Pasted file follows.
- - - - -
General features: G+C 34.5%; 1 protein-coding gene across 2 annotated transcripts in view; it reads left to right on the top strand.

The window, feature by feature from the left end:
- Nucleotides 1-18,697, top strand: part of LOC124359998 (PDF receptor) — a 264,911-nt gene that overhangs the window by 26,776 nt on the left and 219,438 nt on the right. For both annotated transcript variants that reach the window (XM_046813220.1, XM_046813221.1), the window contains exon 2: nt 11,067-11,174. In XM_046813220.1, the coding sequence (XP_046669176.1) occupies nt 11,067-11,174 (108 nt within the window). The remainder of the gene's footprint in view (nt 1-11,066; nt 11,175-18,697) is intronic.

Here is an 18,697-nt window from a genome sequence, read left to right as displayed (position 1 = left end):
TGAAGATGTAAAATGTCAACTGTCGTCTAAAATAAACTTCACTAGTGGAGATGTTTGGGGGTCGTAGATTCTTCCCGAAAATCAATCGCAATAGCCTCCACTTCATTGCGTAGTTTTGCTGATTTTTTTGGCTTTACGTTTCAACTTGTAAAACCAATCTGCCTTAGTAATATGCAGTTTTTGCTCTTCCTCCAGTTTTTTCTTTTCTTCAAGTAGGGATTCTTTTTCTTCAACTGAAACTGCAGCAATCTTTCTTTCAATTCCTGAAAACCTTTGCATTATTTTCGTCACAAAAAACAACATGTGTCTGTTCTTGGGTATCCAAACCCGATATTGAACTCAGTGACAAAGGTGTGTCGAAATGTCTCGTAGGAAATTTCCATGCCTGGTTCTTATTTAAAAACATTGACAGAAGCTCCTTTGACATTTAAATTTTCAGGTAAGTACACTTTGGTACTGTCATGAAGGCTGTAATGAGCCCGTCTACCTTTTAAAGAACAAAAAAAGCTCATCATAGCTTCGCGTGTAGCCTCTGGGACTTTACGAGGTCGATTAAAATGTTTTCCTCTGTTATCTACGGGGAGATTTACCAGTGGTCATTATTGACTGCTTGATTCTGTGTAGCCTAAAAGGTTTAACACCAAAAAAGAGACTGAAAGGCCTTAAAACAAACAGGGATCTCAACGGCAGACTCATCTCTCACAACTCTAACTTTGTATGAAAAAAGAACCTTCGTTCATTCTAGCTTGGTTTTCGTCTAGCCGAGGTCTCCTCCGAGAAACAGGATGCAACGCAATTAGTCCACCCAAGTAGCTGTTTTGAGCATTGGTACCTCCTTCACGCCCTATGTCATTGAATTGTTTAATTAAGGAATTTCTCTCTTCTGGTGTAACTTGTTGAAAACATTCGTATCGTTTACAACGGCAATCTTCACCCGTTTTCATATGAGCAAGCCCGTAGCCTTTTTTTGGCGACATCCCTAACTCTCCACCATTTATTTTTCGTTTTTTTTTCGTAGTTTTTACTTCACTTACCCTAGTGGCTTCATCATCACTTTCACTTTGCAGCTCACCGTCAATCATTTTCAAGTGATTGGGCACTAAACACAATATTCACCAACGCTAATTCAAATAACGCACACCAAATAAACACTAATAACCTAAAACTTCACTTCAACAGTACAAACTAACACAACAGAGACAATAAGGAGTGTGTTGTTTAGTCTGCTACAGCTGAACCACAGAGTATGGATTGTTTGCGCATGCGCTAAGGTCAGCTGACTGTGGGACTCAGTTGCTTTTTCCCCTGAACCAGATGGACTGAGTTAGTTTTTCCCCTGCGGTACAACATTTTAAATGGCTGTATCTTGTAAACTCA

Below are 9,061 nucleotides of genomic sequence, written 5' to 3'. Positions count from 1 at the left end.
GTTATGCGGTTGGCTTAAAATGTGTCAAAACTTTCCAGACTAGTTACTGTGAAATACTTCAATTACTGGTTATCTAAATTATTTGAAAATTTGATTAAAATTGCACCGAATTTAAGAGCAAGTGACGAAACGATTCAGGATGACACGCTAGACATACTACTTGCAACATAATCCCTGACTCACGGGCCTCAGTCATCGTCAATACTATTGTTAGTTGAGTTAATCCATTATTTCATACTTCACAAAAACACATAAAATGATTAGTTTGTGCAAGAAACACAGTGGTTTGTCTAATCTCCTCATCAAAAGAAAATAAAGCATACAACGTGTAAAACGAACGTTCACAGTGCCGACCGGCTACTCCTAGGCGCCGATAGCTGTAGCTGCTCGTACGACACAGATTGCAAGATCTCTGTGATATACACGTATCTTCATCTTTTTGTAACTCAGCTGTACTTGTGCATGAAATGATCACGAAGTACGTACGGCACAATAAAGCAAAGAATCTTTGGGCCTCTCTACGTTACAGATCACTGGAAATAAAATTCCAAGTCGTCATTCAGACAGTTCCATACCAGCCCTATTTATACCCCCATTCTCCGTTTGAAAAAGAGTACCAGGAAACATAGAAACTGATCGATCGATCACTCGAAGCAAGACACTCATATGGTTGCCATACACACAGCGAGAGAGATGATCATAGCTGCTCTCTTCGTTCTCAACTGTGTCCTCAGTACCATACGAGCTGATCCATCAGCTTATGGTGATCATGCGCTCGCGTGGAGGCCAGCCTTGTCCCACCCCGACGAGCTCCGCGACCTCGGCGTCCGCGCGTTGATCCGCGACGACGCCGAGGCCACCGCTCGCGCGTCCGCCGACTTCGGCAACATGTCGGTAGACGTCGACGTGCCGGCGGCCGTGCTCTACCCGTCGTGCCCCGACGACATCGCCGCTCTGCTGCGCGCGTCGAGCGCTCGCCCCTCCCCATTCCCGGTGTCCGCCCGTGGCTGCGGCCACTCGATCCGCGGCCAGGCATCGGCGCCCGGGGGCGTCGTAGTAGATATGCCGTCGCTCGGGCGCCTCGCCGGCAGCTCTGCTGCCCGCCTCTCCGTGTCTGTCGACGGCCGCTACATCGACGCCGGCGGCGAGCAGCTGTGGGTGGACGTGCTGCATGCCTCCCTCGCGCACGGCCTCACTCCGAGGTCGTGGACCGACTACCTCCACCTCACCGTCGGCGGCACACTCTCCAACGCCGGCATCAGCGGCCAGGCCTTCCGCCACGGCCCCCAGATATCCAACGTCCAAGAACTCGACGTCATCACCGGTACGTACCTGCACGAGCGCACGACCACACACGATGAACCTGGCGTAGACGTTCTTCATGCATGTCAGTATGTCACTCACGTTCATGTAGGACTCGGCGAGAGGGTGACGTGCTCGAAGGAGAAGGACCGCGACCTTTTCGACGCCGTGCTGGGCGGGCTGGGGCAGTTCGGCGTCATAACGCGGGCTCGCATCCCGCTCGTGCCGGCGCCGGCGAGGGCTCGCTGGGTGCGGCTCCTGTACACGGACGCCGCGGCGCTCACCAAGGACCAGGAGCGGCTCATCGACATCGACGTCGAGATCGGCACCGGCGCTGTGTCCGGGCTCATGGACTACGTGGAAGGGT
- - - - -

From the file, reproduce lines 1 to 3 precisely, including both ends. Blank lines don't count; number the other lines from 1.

General features: G+C 34.5%; 1 protein-coding gene across 2 annotated transcripts in view; it reads left to right on the top strand.

The window, feature by feature from the left end:
- Nucleotides 1-18,697, top strand: part of LOC124359998 (PDF receptor) — a 264,911-nt gene that overhangs the window by 26,776 nt on the left and 219,438 nt on the right. For both annotated transcript variants that reach the window (XM_046813220.1, XM_046813221.1), the window contains exon 2: nt 11,067-11,174. In XM_046813220.1, the coding sequence (XP_046669176.1) occupies nt 11,067-11,174 (108 nt within the window). The remainder of the gene's footprint in view (nt 1-11,066; nt 11,175-18,697) is intronic.